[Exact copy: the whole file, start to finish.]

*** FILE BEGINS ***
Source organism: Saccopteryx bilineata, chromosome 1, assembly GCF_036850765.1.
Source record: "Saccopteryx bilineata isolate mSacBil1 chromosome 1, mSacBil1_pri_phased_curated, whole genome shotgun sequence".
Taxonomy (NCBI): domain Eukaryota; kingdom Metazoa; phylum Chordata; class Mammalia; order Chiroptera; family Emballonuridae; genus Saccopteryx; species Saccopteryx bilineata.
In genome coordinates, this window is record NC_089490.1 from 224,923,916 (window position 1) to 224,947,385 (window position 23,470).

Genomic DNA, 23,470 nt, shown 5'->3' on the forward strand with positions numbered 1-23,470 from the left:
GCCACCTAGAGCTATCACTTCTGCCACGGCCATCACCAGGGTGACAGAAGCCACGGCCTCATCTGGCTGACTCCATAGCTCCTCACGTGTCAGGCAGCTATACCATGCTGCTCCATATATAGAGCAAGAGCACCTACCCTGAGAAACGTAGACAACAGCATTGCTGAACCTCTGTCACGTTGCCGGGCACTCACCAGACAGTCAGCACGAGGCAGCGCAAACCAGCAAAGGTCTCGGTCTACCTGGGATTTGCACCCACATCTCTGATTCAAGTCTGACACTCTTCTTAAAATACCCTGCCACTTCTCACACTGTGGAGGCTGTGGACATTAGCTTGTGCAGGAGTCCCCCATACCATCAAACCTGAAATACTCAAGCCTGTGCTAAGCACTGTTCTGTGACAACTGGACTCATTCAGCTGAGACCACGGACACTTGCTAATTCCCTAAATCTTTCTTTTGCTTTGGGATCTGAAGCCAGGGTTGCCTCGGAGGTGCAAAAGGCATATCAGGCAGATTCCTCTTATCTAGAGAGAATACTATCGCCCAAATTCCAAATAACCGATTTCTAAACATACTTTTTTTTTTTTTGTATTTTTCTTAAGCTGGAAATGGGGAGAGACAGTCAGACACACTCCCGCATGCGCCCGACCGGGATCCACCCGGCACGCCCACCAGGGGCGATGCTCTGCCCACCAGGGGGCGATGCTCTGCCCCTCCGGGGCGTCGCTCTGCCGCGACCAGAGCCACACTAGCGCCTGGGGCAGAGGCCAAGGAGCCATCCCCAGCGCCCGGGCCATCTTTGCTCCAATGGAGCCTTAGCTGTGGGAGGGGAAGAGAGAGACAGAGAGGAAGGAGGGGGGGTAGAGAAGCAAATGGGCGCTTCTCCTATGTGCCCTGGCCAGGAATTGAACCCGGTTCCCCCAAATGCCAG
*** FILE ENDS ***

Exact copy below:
Source organism: Saccopteryx bilineata, chromosome 1, assembly GCF_036850765.1.
Source record: "Saccopteryx bilineata isolate mSacBil1 chromosome 1, mSacBil1_pri_phased_curated, whole genome shotgun sequence".
Taxonomy (NCBI): domain Eukaryota; kingdom Metazoa; phylum Chordata; class Mammalia; order Chiroptera; family Emballonuridae; genus Saccopteryx; species Saccopteryx bilineata.
In genome coordinates, this window is record NC_089490.1 from 224,923,916 (window position 1) to 224,947,385 (window position 23,470).

Genomic DNA, 23,470 nt, shown 5'->3' on the forward strand with positions numbered 1-23,470 from the left:
GCCACCTAGAGCTATCACTTCTGCCACGGCCATCACCAGGGTGACAGAAGCCACGGCCTCATCTGGCTGACTCCATAGCTCCTCACGTGTCAGGCAGCTATACCATGCTGCTCCATATATAGAGCAAGAGCACCTACCCTGAGAAACGTAGACAACAGCATTGCTGAACCTCTGTCACGTTGCCGGGCACTCACCAGACAGTCAGCACGAGGCAGCGCAAACCAGCAAAGGTCTCGGTCTACCTGGGATTTGCACCCACATCTCTGATTCAAGTCTGACACTCTTCTTAAAATACCCTGCCACTTCTCACACTGTGGAGGCTGTGGACATTAGCTTGTGCAGGAGTCCCCCATACCATCAAACCTGAAATACTCAAGCCTGTGCTAAGCACTGTTCTGTGACAACTGGACTCATTCAGCTGAGACCACGGACACTTGCTAATTCCCTAAATCTTTCTTTTGCTTTGGGATCTGAAGCCAGGGTTGCCTCGGAGGTGCAAAAGGCATATCAGGCAGATTCCTCTTATCTAGAGAGAATACTATCGCCCAAATTCCAAATAACCGATTTCTAAACATACTTTTTTTTTTTTTGTATTTTTCTTAAGCTGGAAATGGGGAGAGACAGTCAGACACACTCCCGCATGCGCCCGACCGGGATCCACCCGGCACGCCCACCAGGGGCGATGCTCTGCCCACCAGGGGGCGATGCTCTGCCCCTCCGGGGCGTCGCTCTGCCGCGACCAGAGCCACACTAGCGCCTGGGGCAGAGGCCAAGGAGCCATCCCCAGCGCCCGGGCCATCTTTGCTCCAATGGAGCCTTAGCTGTGGGAGGGGAAGAGAGAGACAGAGAGGAAGGAGGGGGGGTAGAGAAGCAAATGGGCGCTTCTCCTATGTGCCCTGGCCAGGAATTGAACCCGGTTCCCCCAAATGCCAG